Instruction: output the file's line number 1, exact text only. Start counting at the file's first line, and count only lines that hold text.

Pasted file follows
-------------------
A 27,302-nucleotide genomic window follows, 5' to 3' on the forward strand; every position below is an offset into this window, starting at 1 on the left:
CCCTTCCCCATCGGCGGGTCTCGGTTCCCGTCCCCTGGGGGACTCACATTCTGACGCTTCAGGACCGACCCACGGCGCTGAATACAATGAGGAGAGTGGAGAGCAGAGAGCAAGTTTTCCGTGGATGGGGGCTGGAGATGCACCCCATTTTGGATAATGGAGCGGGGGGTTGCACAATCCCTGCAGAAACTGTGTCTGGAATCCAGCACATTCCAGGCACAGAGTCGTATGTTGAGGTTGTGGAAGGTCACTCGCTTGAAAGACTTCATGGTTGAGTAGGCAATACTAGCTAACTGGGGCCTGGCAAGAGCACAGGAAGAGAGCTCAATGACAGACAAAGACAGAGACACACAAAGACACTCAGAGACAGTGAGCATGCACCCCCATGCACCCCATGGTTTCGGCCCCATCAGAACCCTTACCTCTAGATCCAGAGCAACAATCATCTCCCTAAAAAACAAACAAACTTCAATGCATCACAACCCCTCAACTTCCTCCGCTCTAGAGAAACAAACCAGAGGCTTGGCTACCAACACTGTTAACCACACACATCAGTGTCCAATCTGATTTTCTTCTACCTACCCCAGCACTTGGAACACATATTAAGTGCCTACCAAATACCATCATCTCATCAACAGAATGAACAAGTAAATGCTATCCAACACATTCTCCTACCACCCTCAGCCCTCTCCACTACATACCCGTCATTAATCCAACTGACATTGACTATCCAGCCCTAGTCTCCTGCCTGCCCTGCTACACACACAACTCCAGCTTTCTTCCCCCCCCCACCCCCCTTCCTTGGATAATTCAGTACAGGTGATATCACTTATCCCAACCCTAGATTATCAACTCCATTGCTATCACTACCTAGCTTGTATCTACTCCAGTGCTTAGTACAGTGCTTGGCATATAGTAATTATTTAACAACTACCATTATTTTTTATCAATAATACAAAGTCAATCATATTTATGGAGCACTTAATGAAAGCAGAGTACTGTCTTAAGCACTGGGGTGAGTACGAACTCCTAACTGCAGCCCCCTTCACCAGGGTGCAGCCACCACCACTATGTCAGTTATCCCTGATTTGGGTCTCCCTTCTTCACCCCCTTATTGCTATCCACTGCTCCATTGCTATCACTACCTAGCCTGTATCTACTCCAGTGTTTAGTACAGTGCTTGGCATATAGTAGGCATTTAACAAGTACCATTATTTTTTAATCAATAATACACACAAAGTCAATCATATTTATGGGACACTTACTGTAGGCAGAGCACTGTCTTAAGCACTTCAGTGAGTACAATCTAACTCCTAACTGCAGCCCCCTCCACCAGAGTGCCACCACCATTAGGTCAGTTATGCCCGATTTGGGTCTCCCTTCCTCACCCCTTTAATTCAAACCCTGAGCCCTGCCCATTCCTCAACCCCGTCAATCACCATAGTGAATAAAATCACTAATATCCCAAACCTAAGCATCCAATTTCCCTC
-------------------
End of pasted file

A 27,302-nucleotide genomic window follows, 5' to 3' on the forward strand; every position below is an offset into this window, starting at 1 on the left: